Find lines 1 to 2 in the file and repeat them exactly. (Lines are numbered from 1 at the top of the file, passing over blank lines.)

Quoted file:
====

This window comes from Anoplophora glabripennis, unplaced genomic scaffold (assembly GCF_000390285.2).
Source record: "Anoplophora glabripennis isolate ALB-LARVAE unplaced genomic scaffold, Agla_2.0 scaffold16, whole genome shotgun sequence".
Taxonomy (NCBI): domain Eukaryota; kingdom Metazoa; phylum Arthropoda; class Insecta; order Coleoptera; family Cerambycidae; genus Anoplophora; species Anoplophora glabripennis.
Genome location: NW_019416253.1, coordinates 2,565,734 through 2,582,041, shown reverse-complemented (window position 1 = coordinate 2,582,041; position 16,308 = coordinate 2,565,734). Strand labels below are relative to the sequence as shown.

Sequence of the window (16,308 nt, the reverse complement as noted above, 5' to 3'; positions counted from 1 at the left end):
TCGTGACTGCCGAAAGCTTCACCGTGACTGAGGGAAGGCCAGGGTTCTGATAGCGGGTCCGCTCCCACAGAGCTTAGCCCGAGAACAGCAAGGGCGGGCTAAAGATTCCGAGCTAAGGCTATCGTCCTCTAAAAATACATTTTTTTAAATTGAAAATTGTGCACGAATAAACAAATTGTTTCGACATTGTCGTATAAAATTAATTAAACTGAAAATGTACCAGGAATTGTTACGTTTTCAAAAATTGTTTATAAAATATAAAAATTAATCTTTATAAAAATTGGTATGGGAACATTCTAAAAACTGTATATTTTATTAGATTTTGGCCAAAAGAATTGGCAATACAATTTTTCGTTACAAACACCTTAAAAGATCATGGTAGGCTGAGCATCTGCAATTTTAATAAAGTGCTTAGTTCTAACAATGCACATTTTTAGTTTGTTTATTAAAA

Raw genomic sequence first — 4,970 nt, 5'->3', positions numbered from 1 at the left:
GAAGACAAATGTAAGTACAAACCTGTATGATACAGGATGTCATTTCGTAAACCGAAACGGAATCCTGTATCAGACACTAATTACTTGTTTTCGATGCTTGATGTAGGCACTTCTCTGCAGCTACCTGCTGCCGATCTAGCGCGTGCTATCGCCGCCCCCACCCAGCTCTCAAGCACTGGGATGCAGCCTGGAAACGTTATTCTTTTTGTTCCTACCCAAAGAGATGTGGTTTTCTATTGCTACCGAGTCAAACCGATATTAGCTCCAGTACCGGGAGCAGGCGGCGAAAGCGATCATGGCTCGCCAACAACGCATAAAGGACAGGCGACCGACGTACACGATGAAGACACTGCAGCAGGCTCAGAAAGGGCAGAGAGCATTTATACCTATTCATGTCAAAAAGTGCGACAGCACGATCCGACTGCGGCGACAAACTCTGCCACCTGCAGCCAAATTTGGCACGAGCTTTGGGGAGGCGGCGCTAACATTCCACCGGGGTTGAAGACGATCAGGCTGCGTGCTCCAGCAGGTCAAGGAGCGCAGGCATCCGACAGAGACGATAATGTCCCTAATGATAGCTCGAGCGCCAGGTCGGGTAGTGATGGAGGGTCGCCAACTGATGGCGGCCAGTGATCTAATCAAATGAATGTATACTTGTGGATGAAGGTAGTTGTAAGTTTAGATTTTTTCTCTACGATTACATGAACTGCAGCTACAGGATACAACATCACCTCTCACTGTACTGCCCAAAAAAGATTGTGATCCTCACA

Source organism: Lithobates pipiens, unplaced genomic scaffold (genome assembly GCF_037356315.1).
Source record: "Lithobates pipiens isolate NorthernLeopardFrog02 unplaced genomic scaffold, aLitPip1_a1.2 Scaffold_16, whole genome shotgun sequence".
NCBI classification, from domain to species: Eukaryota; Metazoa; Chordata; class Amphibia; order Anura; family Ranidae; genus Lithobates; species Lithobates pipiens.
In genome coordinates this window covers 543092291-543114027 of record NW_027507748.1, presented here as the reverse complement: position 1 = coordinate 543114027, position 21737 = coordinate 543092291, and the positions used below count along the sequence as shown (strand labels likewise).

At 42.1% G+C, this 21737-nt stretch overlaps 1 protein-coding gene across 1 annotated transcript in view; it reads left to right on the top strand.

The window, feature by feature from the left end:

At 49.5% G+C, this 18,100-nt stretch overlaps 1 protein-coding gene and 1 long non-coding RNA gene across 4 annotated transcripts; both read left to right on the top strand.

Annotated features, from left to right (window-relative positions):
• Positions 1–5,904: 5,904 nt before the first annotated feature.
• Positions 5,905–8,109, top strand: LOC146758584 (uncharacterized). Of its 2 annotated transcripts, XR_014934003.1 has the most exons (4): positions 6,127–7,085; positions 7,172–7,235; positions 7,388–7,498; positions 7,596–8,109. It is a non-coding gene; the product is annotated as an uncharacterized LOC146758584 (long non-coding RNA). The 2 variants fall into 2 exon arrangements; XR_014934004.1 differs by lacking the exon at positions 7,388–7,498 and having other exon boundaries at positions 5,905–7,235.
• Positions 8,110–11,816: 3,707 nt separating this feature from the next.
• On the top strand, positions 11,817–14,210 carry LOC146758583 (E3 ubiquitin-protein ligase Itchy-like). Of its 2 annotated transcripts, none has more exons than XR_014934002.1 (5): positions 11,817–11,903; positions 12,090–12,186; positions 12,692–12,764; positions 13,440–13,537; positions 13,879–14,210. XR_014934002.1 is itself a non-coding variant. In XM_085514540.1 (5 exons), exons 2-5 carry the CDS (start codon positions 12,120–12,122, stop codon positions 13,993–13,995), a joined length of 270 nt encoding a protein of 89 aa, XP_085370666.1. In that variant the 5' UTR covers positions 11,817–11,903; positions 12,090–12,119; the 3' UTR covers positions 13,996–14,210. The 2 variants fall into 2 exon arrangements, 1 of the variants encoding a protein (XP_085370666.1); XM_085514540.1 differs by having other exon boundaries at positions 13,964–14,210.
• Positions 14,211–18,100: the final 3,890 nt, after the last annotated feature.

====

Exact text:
This window comes from Anoplophora glabripennis, unplaced genomic scaffold (assembly GCF_000390285.2).
Source record: "Anoplophora glabripennis isolate ALB-LARVAE unplaced genomic scaffold, Agla_2.0 scaffold16, whole genome shotgun sequence".